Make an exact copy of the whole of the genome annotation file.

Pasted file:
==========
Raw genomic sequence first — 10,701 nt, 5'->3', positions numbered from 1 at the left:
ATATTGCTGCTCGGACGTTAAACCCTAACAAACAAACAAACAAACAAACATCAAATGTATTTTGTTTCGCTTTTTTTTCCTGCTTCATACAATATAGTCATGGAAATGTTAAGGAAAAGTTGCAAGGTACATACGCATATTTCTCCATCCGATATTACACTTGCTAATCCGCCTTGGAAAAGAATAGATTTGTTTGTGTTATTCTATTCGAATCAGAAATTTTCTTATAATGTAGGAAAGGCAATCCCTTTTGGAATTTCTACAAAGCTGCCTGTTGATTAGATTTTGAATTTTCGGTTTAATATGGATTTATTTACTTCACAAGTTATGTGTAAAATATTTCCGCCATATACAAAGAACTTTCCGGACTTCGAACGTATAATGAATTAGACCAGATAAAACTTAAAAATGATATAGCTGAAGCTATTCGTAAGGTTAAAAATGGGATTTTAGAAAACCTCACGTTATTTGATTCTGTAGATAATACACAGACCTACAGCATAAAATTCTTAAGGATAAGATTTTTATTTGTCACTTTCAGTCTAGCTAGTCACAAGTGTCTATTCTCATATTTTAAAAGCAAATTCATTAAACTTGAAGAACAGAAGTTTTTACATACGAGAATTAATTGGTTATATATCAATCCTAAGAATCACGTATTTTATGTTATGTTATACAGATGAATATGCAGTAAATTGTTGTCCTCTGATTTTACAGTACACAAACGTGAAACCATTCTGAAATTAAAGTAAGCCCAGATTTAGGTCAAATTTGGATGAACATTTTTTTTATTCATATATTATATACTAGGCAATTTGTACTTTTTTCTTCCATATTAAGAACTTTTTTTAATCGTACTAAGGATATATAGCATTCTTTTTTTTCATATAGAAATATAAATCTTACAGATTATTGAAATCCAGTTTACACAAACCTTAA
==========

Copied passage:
Raw genomic sequence first — 10,701 nt, 5'->3', positions numbered from 1 at the left:
ATATTGCTGCTCGGACGTTAAACCCTAACAAACAAACAAACAAACAAACATCAAATGTATTTTGTTTCGCTTTTTTTTCCTGCTTCATACAATATAGTCATGGAAATGTTAAGGAAAAGTTGCAAGGTACATACGCATATTTCTCCATCCGATATTACACTTGCTAATCCGCCTTGGAAAAGAATAGATTTGTTTGTGTTATTCTATTCGAATCAGAAATTTTCTTATAATGTAGGAAAGGCAATCCCTTTTGGAATTTCTACAAAGCTGCCTGTTGATTAGATTTTGAATTTTCGGTTTAATATGGATTTATTTACTTCACAAGTTATGTGTAAAATATTTCCGCCATATACAAAGAACTTTCCGGACTTCGAACGTATAATGAATTAGACCAGATAAAACTTAAAAATGATATAGCTGAAGCTATTCGTAAGGTTAAAAATGGGATTTTAGAAAACCTCACGTTATTTGATTCTGTAGATAATACACAGACCTACAGCATAAAATTCTTAAGGATAAGATTTTTATTTGTCACTTTCAGTCTAGCTAGTCACAAGTGTCTATTCTCATATTTTAAAAGCAAATTCATTAAACTTGAAGAACAGAAGTTTTTACATACGAGAATTAATTGGTTATATATCAATCCTAAGAATCACGTATTTTATGTTATGTTATACAGATGAATATGCAGTAAATTGTTGTCCTCTGATTTTACAGTACACAAACGTGAAACCATTCTGAAATTAAAGTAAGCCCAGATTTAGGTCAAATTTGGATGAACATTTTTTTTATTCATATATTATATACTAGGCAATTTGTACTTTTTTCTTCCATATTAAGAACTTTTTTTAATCGTACTAAGGATATATAGCATTCTTTTTTTTCATATAGAAATATAAATCTTACAGATTATTGAAATCCAGTTTACACAAACCTTAA